“During one of the final night visits,” Vadim Nikolaevich remembers, “a dangerous incident took place. Somewhere around two in the morning, a courier from the presidential palace unexpectedly arrived at Herman’s house. At that time we were still drinking tea in the sitting room. As always, Herman was unflappable, but I tensed up, as this unexpected visit could bring about tragic results. Our host accompanied the courier through the sitting room to his office. As he was walking, he took the sealed envelope from him, and passing by us, mentioned to the courier that these were dear guests from Sweden. And that’s it. A minute later they came out, and the courier left.
Herman was calm, and in the presence of the women he said that it had been an ordinary messenger who hardly paid any attention to the foreigners in the house, inasmuch as there was nothing unusual about it. To my question of whether we looked like Swedes, with a smile Herman answered that my wife Lydia was a striking blonde, and therefore he said she and I were Swedish. For a messenger Sweden was somewhere far away in the snow. The important thing was that we weren’t from the United States or England. If Herman had said we were Americans or Britons, then that might have remained in the courier’s mind, but neutral Sweden would hardly stay long in his memory.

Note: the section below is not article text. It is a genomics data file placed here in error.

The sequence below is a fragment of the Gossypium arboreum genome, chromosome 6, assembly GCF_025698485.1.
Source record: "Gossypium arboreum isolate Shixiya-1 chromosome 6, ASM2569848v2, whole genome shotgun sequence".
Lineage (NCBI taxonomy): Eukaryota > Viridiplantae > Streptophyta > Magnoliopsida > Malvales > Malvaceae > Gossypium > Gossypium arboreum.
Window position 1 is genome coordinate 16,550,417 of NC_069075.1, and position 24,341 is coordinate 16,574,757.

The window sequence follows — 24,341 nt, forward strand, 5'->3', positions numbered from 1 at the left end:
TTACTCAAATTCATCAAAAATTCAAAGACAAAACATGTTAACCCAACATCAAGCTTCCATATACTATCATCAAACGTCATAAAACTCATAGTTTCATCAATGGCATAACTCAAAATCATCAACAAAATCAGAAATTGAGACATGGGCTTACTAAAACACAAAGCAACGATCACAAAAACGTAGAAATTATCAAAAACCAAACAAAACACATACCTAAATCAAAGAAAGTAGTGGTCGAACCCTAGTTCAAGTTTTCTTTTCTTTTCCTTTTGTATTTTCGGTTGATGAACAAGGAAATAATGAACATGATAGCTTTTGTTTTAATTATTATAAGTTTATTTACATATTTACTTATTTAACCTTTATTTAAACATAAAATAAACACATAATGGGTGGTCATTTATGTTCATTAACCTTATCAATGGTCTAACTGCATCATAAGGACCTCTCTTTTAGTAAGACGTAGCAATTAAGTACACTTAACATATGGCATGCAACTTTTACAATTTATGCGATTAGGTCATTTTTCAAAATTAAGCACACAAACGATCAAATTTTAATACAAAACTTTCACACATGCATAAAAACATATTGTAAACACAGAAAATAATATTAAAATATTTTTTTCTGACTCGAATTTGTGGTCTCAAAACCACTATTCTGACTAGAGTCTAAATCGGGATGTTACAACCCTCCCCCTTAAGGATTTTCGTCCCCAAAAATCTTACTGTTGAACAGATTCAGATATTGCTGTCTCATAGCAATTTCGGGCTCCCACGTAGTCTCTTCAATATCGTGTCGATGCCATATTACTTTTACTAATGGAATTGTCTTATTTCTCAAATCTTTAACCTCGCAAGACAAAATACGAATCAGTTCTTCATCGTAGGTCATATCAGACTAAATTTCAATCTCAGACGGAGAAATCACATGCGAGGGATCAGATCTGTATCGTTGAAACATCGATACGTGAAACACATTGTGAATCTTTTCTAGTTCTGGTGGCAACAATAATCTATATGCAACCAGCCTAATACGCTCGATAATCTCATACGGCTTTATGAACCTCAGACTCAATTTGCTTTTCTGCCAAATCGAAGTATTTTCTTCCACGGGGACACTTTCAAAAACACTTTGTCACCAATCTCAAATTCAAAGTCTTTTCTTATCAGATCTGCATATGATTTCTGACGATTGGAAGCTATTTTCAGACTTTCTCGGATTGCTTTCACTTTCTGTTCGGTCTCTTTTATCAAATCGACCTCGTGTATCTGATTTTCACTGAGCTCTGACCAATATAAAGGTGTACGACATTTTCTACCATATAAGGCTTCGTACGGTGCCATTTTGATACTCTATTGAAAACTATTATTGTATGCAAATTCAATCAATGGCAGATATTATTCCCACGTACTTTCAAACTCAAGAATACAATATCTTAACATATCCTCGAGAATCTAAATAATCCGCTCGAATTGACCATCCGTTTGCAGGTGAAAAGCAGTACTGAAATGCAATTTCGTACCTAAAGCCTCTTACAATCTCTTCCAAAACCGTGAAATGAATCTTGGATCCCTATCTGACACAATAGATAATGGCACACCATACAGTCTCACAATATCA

Somewhat later I clarified with Herman that this unexpected arrival didn’t have any consequences. ‘The messenger forgot about everything,’ Herman waxed ironic, ‘as soon as he exited my house.’
A bold question: did you pay for Herman’s cooperation?
Unconditionally no! In his partnership with us he saw a direct benefit for India. If it was to the contrary he would have told us to go…far away. And we wouldn’t have dared to make him the offer.
Work Translated: Жемчугов, Аркадий. Шпион в окружении Андропова: Разведка в лицах и событиях. М: Вече, 2004.
Translated by Mark Hackard.